Monday Morning Critic: Two FX comedies

Welcome back to another installment of the Monday Morning Critic. In this space each week, I’ll be looking at the week that was in addition to the week ahead in television. The format will shift each week, as the world of TV will dictate the form and content of each piece.

In this week’s installment: reviews of FX’s “The Comedians” and “Louie.”

In the past, I’ve taken an approach towards pilots that I will occasionally deploy here in the ‘MMC’: The 5 Questions And 500 Words approach. The title pretty much serves as a descriptor: Instead of overloading both you the reader and I the critic with an avalanche of words about all major pilots about to premiere, I’ll cut to the chase as quickly as possible in order to save you time and me some sanity. It’s hopefully a win-win situation. With that in mind, here are another two such reviews.

“The Comedians” premieres on April 9 on FX at 10 pm EST

What’s the premise?

It’s a show-within-a-show premise, wherein we are watching Billy Crystal and Josh Gad attempt to film a sketch comedy show for FX. Crystal and Gad play heightened versions of themselves, and “The Comedians” depicts the trials and tribulations that come from the old and new worlds of comedies trying to come together I think.

But is it funny?

It really isn’t, and it’s a huge bummer.

What’s the show’s biggest problem?

OK, so the primary source of comedic tension comes from the fact that Fictional Crystal doesn’t want to work with Fictional Gad, and even though the pair show flashes of complete brilliances together, more often than not the two get in each other’s way so often that even they eventually realize that this supposed “dream” pairing may look better on paper than in practice. But unfortunately, that ALSO holds true for the show itself, not just the show within the show. Whatever spark led to this pairing rarely makes it onscreen, which mostly makes “The Comedians” seem tone-deaf rather than self-knowing.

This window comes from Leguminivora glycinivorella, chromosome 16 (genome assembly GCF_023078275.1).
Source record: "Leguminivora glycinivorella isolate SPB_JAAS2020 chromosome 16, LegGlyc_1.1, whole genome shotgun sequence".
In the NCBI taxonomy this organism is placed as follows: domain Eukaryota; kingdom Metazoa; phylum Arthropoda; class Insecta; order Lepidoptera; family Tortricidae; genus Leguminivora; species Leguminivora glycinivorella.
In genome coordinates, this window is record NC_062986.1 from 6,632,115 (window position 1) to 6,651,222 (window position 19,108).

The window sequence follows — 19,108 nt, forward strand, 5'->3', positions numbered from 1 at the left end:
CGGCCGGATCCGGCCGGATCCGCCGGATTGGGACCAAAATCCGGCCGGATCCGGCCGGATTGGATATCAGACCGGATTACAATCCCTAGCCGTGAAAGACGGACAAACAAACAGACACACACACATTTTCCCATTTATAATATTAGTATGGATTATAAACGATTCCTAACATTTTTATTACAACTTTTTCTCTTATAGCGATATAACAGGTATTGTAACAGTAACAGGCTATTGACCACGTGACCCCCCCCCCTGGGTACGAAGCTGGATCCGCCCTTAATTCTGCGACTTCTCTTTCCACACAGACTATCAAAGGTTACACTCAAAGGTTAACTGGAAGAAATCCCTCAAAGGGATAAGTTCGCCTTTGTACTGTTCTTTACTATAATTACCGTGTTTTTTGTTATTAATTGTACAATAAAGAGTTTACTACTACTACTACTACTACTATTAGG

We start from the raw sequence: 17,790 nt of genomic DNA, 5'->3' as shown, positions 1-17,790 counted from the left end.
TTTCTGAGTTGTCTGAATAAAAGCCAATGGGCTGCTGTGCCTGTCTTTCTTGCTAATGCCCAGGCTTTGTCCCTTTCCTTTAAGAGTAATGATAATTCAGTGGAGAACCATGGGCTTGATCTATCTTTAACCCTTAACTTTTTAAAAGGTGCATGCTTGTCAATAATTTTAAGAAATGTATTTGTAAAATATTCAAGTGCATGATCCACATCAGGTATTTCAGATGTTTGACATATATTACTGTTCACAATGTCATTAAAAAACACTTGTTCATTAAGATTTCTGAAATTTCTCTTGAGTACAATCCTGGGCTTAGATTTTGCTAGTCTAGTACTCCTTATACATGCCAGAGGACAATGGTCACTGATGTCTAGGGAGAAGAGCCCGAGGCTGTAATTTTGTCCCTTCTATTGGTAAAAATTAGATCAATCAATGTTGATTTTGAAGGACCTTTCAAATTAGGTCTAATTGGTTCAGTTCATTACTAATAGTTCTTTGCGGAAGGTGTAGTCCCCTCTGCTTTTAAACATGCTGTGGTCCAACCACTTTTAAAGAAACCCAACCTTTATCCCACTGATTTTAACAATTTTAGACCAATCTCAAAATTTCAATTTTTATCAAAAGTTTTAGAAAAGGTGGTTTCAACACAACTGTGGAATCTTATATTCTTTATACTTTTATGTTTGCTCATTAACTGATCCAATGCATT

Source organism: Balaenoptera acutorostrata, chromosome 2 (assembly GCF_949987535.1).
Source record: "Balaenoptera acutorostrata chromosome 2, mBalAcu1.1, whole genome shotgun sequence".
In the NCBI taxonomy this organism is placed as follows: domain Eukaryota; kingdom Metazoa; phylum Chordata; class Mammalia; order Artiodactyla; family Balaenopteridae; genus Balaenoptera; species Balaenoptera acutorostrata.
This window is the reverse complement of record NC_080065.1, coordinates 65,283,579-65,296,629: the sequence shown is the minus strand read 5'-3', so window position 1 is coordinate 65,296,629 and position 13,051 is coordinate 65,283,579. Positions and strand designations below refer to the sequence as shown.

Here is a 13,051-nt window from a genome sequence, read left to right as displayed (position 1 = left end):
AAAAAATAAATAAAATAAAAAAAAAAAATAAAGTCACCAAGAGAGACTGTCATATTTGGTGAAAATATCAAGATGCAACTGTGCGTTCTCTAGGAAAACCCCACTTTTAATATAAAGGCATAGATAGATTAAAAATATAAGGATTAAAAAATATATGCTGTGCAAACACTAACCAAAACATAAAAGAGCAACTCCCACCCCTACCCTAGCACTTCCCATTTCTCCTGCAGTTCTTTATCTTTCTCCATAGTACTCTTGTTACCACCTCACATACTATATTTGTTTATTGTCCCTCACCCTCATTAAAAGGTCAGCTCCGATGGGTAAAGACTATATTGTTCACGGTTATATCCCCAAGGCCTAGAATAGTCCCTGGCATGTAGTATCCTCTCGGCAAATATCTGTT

Is there any reason to watch at all?

Look, part of this comes from personal preference: I’m just not a huge fan of shows about Hollywood, and so anything directly related to the ins and outs of everyday production don’t play well to me no matter how well-executed. There’s an attempt at a Tim/Pam romance from “The Office” that might ultimately provide this show’s heart-and-soul as well, but there’s little room for that pairing to breathe early on. But I will say that while the first two episodes are pretty dire, things improve steadily over episodes three and four. The fourth in particular has some really charming moments, but unfortunately those happen between guest star Mel Brooks and Crystal. Their scenes together are SO GOOD that one might rightly wish “The Comedians” was the two of them simply improvising for thirty minutes a week.

What does “The Comedians” offer the FX brand?